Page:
We value your support now more than ever.
All year we’ve been covering the issues that matter most to you—the pandemic, the election, policing, housing, and more—and now our end of year membership campaign is here. Will you support our work to ensure we can bring you the same informative local reporting in 2021?
North Carolina bluegrass master Ola Belle Reed has enjoyed something of a D.C. revival in recent years. In 2010, Smithsonian Folkways earned an Independent Music Award for Rising Sun Melodies, an album of recordings and archival material by Reed that includes live performances from her appearances at Smithsonian Folklife Festival concerts in the 1970s. Now, 10 years after Reed’s death, a D.C. theater artist is writing a solo show based on her life and work. Tonight, Wyckham Avery, theater director for the New School of Northern Virginia and a founding member of dog & pony dc, presents excerpts from her Reed tribute, “Just Sing Me a Song,” at the Luce Foundation Center through a program sponsored by Cultural DC’s Flashpoint Gallery. What’s Reed’s bluegrass or Avery’s theater got to do with visual art? The Luce Foundation’s open art storage center is chock-a-block with folk art objects and artifacts. If there’s a visual-art connection to hardscrabble Appalachian music anywhere in this city, it can be found on the third floor of the Smithsonian American Art Museum.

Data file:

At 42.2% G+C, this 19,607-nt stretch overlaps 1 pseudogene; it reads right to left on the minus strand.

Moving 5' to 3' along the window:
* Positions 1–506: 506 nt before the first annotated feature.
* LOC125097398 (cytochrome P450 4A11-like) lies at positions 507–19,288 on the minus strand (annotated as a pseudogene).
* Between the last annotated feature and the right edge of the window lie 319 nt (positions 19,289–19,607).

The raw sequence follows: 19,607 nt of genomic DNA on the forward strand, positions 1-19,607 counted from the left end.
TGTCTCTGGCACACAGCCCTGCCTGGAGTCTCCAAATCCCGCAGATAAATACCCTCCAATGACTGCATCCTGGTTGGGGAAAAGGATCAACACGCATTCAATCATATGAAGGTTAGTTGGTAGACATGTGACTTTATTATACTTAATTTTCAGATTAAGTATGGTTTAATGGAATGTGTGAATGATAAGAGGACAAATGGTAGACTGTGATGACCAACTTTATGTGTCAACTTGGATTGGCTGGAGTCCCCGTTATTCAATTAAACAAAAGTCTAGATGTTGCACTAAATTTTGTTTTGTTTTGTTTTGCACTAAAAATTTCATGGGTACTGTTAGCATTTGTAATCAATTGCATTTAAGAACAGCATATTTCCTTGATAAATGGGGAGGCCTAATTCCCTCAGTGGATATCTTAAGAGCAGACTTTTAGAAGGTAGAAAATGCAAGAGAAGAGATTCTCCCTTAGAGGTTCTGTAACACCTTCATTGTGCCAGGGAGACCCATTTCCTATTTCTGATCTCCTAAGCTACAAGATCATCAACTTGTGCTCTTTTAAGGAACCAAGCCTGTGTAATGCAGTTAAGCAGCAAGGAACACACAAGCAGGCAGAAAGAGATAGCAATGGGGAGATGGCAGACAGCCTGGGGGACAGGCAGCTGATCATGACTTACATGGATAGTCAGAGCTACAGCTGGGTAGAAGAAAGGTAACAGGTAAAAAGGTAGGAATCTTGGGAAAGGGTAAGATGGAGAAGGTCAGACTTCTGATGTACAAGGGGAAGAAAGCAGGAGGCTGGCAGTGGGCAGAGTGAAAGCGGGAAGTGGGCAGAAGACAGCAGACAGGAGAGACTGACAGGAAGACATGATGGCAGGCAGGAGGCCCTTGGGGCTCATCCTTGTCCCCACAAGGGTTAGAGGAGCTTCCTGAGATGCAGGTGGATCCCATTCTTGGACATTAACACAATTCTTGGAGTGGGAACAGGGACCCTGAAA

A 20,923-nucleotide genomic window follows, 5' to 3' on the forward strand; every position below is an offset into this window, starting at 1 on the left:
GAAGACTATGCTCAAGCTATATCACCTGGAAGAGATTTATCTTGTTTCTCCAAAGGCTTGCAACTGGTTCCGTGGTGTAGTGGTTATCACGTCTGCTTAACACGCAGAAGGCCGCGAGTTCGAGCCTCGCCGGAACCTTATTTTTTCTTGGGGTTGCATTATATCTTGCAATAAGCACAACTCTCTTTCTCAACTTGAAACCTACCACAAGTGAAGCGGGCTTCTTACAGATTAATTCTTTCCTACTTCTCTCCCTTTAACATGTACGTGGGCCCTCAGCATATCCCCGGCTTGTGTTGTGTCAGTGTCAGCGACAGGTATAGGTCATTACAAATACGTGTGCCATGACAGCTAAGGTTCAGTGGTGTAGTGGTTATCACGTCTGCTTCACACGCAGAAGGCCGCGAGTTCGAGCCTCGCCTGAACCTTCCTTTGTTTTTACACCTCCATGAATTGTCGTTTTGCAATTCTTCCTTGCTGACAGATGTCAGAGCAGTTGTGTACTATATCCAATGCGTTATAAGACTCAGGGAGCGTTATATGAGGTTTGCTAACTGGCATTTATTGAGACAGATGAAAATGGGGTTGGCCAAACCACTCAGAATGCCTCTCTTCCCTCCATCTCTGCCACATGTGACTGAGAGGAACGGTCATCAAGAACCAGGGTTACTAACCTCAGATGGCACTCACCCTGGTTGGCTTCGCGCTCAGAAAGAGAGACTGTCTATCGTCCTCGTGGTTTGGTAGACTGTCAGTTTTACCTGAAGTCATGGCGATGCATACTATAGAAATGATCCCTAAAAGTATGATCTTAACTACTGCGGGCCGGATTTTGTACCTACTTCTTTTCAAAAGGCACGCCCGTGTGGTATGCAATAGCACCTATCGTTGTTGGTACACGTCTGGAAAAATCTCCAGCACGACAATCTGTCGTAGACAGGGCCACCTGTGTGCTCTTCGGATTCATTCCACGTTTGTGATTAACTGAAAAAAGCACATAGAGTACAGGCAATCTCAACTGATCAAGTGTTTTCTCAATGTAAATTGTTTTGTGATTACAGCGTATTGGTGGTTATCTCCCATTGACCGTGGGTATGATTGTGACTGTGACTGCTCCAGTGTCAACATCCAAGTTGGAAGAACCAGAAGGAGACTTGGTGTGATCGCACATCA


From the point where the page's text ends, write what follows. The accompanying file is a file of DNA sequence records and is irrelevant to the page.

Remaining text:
The program begins at 1:30 p.m. at the Luce Foundation Center at the Smithsonian American Art Museum, 8th and F streets NW. Free. (202) 633-7970. americanart.si.edu.